Thursday, July 30, 2009

What a great quote!

I received an e-mail recently from Nancy Pope, curator and historian at the National Postal Museum, which, by the way, has a great Web site to visit! Maybe some day I'll make it to the brick-and-mortar museum, which is part of the Smithsonian Institute.

The quote at the end of Nancy's e-mail is so great...I just have to share it with you:
"Don't you like to write letters. I do because it's such a swell way to keep from working and yet you feel you've done something."

— Ernest Hemingway to F. Scott Fitzgerald, July 1, 1925

Tuesday, July 28, 2009

Air Mail

After our experience with the "pony express" last week, I thought it would be interesting to learn a little about what seems to be the opposite of the Pony Express...Air Mail.

For our family's entertainment one night last week, I chose a video of The Waltons TV show. The episode, "The Air-Mail Man," focuses on an airplane pilot who delivers mail. The Walton family is enthralled with the pilot and his very important job. His first concern upon an almost-crash landing is to get the bags of mail delivered.

U.S. Air Mail service began in 1918. At the time, Air Mail was a special delivery-type of mail, and postage was for an Air Mailed letter was much more than than non-Air Mail service. At the time, it cost 2 cents to mail a one-ounce letter. A one-ounce Air Mailed letter cost 24 cents, initially, but the cost quickly dropped to 6 cents per ounce.

In 1977, all mail sent within the US was transported between cities by plane. By 1995, all mail, domestic and international, was delivered by plane, and the designation of "Air Mail" was eliminated. With that decision, the words "Air Mail" were deleted from stamps.

Tuesday, July 21, 2009

Pony Express delivery

The Pony Express has been delivering letters and packages to us this week.

Of course, our regular mail carrier has been depositing our U.S. Mail in the mailbox out by the highway, but inside the house, special deliveries are being made by our own little Pony Express rider. When our daughter was at camp a couple of weeks ago, one day the "Pony Express" delivered the mail to the cabins. Girls who were attending the horse riding portion of the camp delivered the letters from home.

So, that piqued my daughter's interest and imagination, and she's been saddling up her stuffed pony and riding it through the house, delivering letters and packages (most of which she's created herself).

I did a little research...the Pony Express delivered U.S. Mail cross-country from April 1860 to October 1861. From St. Joseph, Missouri, to Sacramento, California, there were about 190 stations, spaced about 10 miles apart. Ten miles was the accepted distance that a horse could travel at a full gallop. At each station, the riders switched horses. The riders changed about every 70 to 100 miles. They rode day and night, all year long.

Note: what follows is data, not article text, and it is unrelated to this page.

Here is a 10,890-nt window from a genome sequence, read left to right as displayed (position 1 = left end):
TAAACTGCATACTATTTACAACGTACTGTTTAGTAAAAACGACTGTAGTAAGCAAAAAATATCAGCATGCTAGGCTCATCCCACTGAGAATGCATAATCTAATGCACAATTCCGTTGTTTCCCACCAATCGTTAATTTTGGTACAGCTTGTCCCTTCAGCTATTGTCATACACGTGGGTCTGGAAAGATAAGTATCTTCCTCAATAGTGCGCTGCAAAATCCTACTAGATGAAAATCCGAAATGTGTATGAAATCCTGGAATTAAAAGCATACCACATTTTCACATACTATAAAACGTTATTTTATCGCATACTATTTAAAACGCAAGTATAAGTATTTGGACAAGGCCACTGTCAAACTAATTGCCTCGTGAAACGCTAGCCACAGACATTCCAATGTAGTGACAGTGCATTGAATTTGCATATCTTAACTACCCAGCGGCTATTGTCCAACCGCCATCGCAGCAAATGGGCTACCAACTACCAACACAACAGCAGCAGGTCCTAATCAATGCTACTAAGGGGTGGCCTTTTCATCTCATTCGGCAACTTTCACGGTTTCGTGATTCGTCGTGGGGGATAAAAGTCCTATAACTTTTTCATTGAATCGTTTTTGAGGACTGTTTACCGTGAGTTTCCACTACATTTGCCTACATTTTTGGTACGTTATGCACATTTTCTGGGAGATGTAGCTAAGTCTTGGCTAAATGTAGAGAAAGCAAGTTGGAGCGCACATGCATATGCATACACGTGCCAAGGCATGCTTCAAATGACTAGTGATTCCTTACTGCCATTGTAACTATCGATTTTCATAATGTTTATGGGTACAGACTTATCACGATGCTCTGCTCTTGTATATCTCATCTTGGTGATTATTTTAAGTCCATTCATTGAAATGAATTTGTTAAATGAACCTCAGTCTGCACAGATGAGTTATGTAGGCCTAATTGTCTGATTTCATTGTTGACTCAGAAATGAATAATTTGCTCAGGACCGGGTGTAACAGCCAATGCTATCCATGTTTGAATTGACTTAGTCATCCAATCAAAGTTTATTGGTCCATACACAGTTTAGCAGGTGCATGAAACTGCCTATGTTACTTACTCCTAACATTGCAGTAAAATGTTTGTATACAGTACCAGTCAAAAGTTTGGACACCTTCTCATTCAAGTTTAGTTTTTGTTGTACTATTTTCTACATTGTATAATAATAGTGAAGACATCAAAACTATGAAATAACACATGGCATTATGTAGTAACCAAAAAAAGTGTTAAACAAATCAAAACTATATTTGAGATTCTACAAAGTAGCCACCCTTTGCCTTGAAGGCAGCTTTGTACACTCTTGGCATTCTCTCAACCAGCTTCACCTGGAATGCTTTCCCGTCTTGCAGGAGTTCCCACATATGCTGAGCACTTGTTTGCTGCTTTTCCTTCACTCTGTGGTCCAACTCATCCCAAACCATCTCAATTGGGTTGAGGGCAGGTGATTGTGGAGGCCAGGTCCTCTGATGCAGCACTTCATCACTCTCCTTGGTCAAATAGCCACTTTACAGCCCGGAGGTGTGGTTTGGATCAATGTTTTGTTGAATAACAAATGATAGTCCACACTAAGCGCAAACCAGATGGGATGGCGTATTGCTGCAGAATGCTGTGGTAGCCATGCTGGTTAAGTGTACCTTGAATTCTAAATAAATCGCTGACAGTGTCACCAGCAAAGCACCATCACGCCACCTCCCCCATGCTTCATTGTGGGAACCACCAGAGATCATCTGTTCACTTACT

The Pony Express ended in 1861, immediately after the completion of the Transcontinental Telegraph connected California with the rest of the country.

The route has been designated a National Historic Trail. There are several sites along the way that have memorials, monuments, statues, etc., dedicated to the Pony Express.

Monday, July 20, 2009

Turning snail mail into e-mail

The New York Times had a story last week about the Swiss postal service offering a program that lets citizens subscribe and have their mail scanned and e-mailed to them instead of having it delivered the traditional way.

The Swiss Post is using a business that offers such services worldwide, but, according to the story, this is the first time the company has licensed its technology to a postal service.

This is the way it works, very basically -- instead of being delivered to your home, the outsides of the envelopes that are mailed to you are scanned (by the post office, if you live in Switzerland, or by the company you've hired, if you don't live in Switzerland) and the scans are e-mailed to you. Then, you look at the envelopes and choose from your options: having the mail recycled; shredded; opened and scanned and e-mailed to you; or delivered to you unopened.

I hadn't heard of this service before. Now, I have to wonder...are my letters really being opened and read, or are they being scanned by strangers. My Granny never had to worry about such things!

Friday, July 17, 2009

New National Postal Museum online exhibit

The Smithsonian's National Postal Museum has a new online exhibit, "One Giant Leap for Mankind: Celebrating NASA and Apollo 11 Through Stamps." (I can't get Blogger's linking to work, but the exhibit is at: I'll try to update the link later, if it's working.)

It is an interesting exhibit, with pictures of a variety of space exploration-related stamps, as well as some photos of the actual events that the stamps were based on. Additionally, there is some explanatory history.

It's worth a look.

Thursday, July 16, 2009

Letter from camp

Finally, seven days after she wrote it, we received our daughter's letter from camp. Of course, she'd been home for five days already, but still, we were excited to get it.